As a case study in washing your dirty linen in public, the Gadget Shop trial takes some beating, says The Independent.
The court case, which concluded this week, was “one of the finest examples of City mudslinging in years”. Packed with accounts of drunken rows in night-club lavatories, foul-mouthed board meetings and savage accusations of sharp practice, this tale of business-relationships-turned-sour had it all, including an impressive cast of feisty multi-millionaire retail entrepreneurs, the most prominent and the richest of whom is Scottish tycoon Sir Tom Hunter.
Who’s the liar?
When Hunter and his partner Chris Gorman (currently appearing in the Channel 4 TV show Make Me A Million) took a majority stake in the Gadget Shop chain in 2002, they seemed to complete a management dream team. Their co-owners (with a 40% stake) were Freeserve founder Peter Wilkinson and UBS banking hotshot, Jon Wood. But within months, the two camps were at war.
The basis of the £100m claim brought by Wilkinson and Wood is that a plan to merge the Gadget Shop with retail chain Birthdays in 2003 was scuppered by Hunter at the 11th hour, says the FT. Hunter then took the chain for himself and Gorman through his private equity group West Coast Partners because (they claim) the “other side wouldn’t agree to the deal”. Essentially, as the judge concluded, the case boils down to who is lying.
Estimated to be worth some £800m, Hunter, 44, is a paid-up member of the “retail rat pack”. The son of a grocer from the Ayrshire mining village of New Cumnock, Hunter saw his father’s business crash after the 1984 miners’ strike, teaching him the value of self-reliance, says The Guardian. After studying economics and marketing at Strathclyde University, he borrowed £10,000 and sold trainers from the back of a van. By 1989 he had his first shop, Shoe Division, and within six years his group, renamed Sports Division, was turning over £36m.
But the deal that propelled Hunter into the big time was the reverse takeover of Olympus Sports in 1995 – facilitated by Philip Green. Three years later, he sold the business to JJB Sports for £300m. And it’s money he isn’t shy of spending. Like his friend Green, he’s “not afraid to splash the cash”, says The Sunday Times. One example: he hired Stevie Wonder and Kool & the Gang for his 40th birthday party in Monaco.
Hunter’s subsequent emergence in the private-equity arena with West Coast Capital hasn’t been without its dips, says The Sunday Telegraph. But after several unsuccessful attempts to acquire a “trophy” retail asset – he lost out in battles for Selfridges and House of Fraser – the £3bn fund has focused on the commercial property market.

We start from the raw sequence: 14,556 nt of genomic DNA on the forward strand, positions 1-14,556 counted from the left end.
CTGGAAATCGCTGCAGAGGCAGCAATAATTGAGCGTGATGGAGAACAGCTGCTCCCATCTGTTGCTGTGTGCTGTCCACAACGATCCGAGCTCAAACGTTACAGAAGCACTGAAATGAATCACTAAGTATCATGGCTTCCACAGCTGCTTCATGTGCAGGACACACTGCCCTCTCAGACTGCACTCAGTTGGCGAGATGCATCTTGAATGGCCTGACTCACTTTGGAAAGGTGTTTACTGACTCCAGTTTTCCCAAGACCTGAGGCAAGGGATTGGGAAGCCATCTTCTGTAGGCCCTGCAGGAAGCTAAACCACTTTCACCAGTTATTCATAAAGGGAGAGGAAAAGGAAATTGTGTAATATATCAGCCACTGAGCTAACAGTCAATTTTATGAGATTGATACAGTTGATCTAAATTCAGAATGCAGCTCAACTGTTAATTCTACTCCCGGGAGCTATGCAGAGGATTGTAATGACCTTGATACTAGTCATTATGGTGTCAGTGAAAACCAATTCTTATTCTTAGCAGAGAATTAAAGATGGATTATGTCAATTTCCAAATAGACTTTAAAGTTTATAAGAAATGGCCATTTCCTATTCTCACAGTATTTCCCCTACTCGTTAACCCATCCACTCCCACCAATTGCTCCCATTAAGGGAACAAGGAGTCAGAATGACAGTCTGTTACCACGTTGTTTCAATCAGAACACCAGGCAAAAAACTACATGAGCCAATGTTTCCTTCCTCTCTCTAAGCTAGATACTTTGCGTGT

And thanks to a 5% stake in Green’s Bhs, yielding £20m-plus in dividend cheques, he’s not short of loose change. A leading light in the Make Poverty History campaign, Hunter describes his commitment to philanthropy as a “Damascene conversion”, says The Guardian. He recently hit the headlines after donating £55m to Bill Clinton’s Africa initiative, earning a presidential bear-hug in the process. Shortly before the Gadget trial, he was knighted for services to philanthropy and enterprise.
It can’t have been easy for this pillar of respectability to sit through the mud-slinging of the recent court case, says The Sunday Times. Sir Tom is said to be “sanguine” about the outcome, but given it may take the judge a month to decide the verdict, he faces an anxious few weeks.
A 21st-century capitalist with street cred
Despite his long-standing personal and business relationship with Philip Green, Sir Tom Hunter is nevertheless annoyed that he is often judged as an entrepreneur “in the shadow” of the Arcadia and Bhs boss, says the FT. “We have been very lucky together and I have learnt a huge amount from Philip,” says Hunter. But “I am not trying to catch up – we have a different approach”.
That might be so, says The Independent. But the Gadget Shop case certainly still “demonstrates just how small a world the high street is”: Hunter’s QC, Lord Grabiner, is also chairman of Green’s stores group Bhs.
“Direct, plain-speaking” and with a reputation for Scottish prudence, Sir Tom looks “every inch the 21st-century capitalist: lean, fit-looking and a touch piratical”, says The Guardian – though his street cred (he wears a Make Poverty History wrist-band) is somewhat compromised by the Barry Manilow record propped against the wall of his office.
He claims to be able to “smell a bullshitter or someone who’s a hanger-on at 30 paces”. His earliest role model was Wal-Mart founder Sam Walton, says The Scotsman. During the early 1990s, he even made a pilgrimage to Walton’s home town of Bentonville, Arkansas, and sought a meeting with Walton’s widow (she refused).
Back home in Scotland, Hunter hung a framed list of “Sam’s rules” for building a business on his office wall. Rule 1: Commit to your business. Rule 2: Share your profits. The third rule – motivate your partners – may well come back to haunt him.